When I look back on some of my first hospital admissions, I associate them with some of the worst times of my life. At only 13, the anxiety and depression that I had merely just faced before engulfed me and became almost impossible to ignore. The worst of those memories? How alone I felt. I have two younger sisters, so once I became accustomed to hospital life my parents weren’t able to stay with me at night. And with work during the day, our visits were just visits, and I was alone many days and nights. Don’t get me wrong, I understand. I understand my parents did and are doing the very best they can to keep our family afloat, and that meant dividing their time between me in the hospital and work. Despite having an incredible support team, I did spend many days alone and relied on the resources and people in the hospital to keep me smiling and feeling safe.
There was one night that I was lying in bed during a long admission, and it was just after my mom had left that I broke down in tears (as I usually do). I cried and cried, and for some reason, I couldn’t stop. The silence of my quiet, dark and empty room was so overwhelmingly loud and prevalent. I cried because I hated feeling alone. I was anxious and afraid, I yearned for home, I knew a discharge wasn’t in the near future and I just wept. That night I was so fed up with the reality I was forced to live and couldn’t change. I had two choices: to give up or give back. I could let the depression consume me, I could let the pain overtake me and I could let the exhaustion silence me. Or I could fight like hell to make sure no child ever had to lie in a hospital bed and cry for the reasons that I did. I’m sure you can assume which one I chose.
By deciding to give back, I have a reason to keep going. I’ve met so many kids with stories and hearts beyond their years. Over the years I have made connections with patients and their parents via social media, and I’ve attempted to create a movement that I still haven’t named. It comes with the promise of the company of not another nurse, doctor, family member or volunteer, but the promise of a friend who can understand what it’s like to lie in that hospital bed. It’s the promise of time spent with someone who won’t be intimidated by their reality or surroundings, it’s the promise of comfort in the form of a cozy blanket or a snuggle and it’s the promise of laughter through movies or conversation.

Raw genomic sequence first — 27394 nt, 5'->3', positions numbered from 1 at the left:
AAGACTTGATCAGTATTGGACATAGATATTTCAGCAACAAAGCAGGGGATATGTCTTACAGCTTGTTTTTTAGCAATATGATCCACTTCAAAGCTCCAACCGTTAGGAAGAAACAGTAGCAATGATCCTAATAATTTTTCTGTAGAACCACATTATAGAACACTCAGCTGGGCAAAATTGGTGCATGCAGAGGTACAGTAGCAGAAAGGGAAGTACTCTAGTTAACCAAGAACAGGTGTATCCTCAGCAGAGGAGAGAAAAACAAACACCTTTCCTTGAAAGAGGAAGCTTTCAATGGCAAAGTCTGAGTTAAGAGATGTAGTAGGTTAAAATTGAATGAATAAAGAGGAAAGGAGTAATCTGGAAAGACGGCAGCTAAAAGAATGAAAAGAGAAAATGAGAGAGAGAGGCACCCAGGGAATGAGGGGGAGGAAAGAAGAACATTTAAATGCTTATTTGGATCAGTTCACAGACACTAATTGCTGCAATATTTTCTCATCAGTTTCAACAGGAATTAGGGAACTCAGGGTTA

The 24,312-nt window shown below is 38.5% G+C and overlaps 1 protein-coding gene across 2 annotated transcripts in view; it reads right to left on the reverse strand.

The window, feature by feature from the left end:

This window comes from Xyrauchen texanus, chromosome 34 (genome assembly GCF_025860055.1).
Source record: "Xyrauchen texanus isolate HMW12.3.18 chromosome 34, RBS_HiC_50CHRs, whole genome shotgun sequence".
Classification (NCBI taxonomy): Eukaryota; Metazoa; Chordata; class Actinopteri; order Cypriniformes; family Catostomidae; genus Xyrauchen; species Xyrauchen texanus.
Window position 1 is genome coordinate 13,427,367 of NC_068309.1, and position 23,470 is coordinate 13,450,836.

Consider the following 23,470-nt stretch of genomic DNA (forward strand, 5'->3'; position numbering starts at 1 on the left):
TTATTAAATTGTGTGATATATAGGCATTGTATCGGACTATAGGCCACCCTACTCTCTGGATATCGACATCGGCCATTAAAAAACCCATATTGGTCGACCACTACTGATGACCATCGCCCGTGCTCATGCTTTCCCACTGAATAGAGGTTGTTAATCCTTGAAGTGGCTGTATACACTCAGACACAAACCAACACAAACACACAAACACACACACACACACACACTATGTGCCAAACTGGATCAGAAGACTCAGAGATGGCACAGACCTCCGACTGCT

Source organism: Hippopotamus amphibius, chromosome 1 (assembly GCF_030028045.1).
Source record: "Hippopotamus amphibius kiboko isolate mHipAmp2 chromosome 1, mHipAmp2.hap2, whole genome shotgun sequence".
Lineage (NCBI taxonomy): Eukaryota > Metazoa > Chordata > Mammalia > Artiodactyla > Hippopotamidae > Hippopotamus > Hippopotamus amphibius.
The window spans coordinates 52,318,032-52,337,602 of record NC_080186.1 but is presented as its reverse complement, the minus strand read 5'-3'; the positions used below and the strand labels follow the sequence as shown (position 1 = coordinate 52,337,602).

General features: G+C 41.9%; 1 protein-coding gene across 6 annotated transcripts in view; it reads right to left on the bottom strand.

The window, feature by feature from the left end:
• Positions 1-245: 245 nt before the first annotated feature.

For parents, it’s the promise of someone to love their children and understand their reality, it’s the promise of comfort that they can run down for a coffee or head home to be with their other children, it’s the promise of assurance and reassurance and it’s the promise of understanding and companionship.
For me, it’s the promise of a reason to get through every bad day and appreciate every good day, the promise of a reason to smile and persevere and the promise of a love that is a profound gift to give and receive.
I know that so long as I have those beautiful hearts to love, I will always have a reason to fight. I will always have a reason to persevere. It’s funny because I always thought that by giving back I would be helping others, but it has also helped me so much more than I can even begin to explain and more than I could have ever anticipated.
The promise that I made that night lying in my hospital bed was the beginning of a new era — a newfound love and appreciation for life, a different sense of gratitude, a deeper meaning to my purpose and a profound healing that has brought more restoration and relief than any medication or doctor could offer. My illnesses have altered and taken away so much of the way life used to be for me, but they will never take away my drive, love and ability to give back. So long as another child fights a battle they shouldn’t have, my heart and arms will always be open to them.
In all of these years of being sick, I’ve learned many lessons, but I had no idea that the greatest lesson I could learn was within myself — through the magnitude of the love and desire in my heart and the power of two open arms.